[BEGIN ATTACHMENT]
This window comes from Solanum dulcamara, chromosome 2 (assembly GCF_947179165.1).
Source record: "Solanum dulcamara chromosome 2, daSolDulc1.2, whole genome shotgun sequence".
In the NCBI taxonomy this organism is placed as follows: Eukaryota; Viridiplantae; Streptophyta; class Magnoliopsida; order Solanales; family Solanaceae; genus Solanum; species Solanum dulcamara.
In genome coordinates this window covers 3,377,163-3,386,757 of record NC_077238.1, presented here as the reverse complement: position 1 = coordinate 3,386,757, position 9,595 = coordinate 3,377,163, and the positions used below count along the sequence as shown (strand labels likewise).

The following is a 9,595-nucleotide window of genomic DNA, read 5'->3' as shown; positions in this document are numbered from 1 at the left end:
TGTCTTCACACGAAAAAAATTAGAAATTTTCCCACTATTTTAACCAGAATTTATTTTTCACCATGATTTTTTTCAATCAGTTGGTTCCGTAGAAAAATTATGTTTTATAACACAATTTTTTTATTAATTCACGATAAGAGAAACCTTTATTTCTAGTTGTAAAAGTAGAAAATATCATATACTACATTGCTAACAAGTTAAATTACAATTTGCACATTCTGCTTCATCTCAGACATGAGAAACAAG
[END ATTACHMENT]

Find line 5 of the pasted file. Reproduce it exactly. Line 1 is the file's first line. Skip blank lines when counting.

The following is a 9,595-nucleotide window of genomic DNA, read 5'->3' as shown; positions in this document are numbered from 1 at the left end: